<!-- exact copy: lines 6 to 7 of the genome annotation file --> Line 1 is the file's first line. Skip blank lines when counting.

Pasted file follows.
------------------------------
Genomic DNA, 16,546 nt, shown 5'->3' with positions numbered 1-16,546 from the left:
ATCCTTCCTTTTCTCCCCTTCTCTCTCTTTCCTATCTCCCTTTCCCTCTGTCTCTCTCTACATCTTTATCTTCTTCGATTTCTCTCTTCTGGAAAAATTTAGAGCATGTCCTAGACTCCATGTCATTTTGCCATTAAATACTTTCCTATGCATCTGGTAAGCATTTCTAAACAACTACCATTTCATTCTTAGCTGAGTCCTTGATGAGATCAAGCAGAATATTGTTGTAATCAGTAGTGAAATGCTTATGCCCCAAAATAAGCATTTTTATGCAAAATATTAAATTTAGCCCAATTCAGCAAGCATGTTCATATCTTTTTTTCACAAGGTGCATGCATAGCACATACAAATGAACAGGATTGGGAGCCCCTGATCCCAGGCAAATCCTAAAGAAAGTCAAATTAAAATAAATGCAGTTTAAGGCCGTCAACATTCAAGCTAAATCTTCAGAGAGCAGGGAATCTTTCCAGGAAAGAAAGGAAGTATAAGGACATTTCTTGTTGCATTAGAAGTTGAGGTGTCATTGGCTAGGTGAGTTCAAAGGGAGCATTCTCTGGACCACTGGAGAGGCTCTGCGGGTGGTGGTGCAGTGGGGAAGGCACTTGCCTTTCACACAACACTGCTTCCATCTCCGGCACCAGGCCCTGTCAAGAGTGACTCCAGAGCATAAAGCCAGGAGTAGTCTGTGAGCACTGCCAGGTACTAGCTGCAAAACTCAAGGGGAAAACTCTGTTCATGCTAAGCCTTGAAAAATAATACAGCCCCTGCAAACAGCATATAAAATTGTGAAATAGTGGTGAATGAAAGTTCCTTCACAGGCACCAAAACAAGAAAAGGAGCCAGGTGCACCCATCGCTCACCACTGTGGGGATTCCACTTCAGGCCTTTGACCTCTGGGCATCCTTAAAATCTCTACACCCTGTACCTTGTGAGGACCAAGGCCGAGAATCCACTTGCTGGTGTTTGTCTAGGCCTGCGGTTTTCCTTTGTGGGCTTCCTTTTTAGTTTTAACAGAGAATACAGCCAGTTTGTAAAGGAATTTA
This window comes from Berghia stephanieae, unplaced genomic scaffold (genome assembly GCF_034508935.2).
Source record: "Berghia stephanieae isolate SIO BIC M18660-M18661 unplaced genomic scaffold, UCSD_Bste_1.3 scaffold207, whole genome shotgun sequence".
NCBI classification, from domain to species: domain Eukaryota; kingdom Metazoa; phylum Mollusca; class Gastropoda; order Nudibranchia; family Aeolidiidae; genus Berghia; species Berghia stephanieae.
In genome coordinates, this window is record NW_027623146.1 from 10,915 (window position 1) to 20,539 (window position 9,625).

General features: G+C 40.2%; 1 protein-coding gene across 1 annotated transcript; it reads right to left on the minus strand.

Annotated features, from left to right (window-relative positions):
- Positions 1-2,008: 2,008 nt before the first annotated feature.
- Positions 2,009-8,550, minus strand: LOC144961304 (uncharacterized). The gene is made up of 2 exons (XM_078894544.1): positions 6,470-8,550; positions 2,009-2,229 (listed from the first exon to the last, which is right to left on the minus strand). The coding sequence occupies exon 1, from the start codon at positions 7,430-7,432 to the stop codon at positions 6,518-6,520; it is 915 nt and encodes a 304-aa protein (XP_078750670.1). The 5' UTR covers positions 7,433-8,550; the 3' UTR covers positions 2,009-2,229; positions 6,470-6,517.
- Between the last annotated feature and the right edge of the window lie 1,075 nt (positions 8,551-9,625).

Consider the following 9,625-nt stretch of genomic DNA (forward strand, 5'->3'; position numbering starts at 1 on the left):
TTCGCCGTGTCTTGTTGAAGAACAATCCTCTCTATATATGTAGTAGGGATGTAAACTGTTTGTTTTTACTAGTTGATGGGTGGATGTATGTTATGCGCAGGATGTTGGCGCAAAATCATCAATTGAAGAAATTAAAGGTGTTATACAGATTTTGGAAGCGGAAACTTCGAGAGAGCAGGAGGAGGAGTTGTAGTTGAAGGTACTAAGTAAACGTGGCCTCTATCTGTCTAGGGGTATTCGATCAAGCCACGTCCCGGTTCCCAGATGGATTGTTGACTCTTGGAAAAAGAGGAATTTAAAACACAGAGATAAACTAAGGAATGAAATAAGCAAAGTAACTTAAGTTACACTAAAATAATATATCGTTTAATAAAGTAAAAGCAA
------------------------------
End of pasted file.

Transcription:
In genome coordinates, this window is record NW_027623146.1 from 10,915 (window position 1) to 20,539 (window position 9,625).

General features: G+C 40.2%; 1 protein-coding gene across 1 annotated transcript; it reads right to left on the minus strand.